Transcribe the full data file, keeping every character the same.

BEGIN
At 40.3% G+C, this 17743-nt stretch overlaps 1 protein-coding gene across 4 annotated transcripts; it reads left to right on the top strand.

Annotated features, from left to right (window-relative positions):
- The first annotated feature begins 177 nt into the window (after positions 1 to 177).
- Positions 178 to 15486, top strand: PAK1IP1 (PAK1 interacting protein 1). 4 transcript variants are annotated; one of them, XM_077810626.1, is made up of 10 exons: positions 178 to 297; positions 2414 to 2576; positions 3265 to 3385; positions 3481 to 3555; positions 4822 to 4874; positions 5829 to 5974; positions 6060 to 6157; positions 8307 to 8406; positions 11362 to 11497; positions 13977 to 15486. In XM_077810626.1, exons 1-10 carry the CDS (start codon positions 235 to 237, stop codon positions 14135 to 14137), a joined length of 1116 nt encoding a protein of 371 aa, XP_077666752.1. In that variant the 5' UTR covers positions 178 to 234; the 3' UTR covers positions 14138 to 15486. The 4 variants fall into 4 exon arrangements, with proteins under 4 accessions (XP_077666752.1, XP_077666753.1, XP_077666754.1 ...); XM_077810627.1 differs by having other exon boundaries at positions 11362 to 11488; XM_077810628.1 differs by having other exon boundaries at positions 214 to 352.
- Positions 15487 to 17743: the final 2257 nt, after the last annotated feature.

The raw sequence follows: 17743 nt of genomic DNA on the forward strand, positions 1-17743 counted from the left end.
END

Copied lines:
At 40.3% G+C, this 17743-nt stretch overlaps 1 protein-coding gene across 4 annotated transcripts; it reads left to right on the top strand.

Annotated features, from left to right (window-relative positions):
- The first annotated feature begins 177 nt into the window (after positions 1 to 177).
- Positions 178 to 15486, top strand: PAK1IP1 (PAK1 interacting protein 1). 4 transcript variants are annotated; one of them, XM_077810626.1, is made up of 10 exons: positions 178 to 297; positions 2414 to 2576; positions 3265 to 3385; positions 3481 to 3555; positions 4822 to 4874; positions 5829 to 5974; positions 6060 to 6157; positions 8307 to 8406; positions 11362 to 11497; positions 13977 to 15486. In XM_077810626.1, exons 1-10 carry the CDS (start codon positions 235 to 237, stop codon positions 14135 to 14137), a joined length of 1116 nt encoding a protein of 371 aa, XP_077666752.1. In that variant the 5' UTR covers positions 178 to 234; the 3' UTR covers positions 14138 to 15486. The 4 variants fall into 4 exon arrangements, with proteins under 4 accessions (XP_077666752.1, XP_077666753.1, XP_077666754.1 ...); XM_077810627.1 differs by having other exon boundaries at positions 11362 to 11488; XM_077810628.1 differs by having other exon boundaries at positions 214 to 352.
- Positions 15487 to 17743: the final 2257 nt, after the last annotated feature.

The raw sequence follows: 17743 nt of genomic DNA on the forward strand, positions 1-17743 counted from the left end.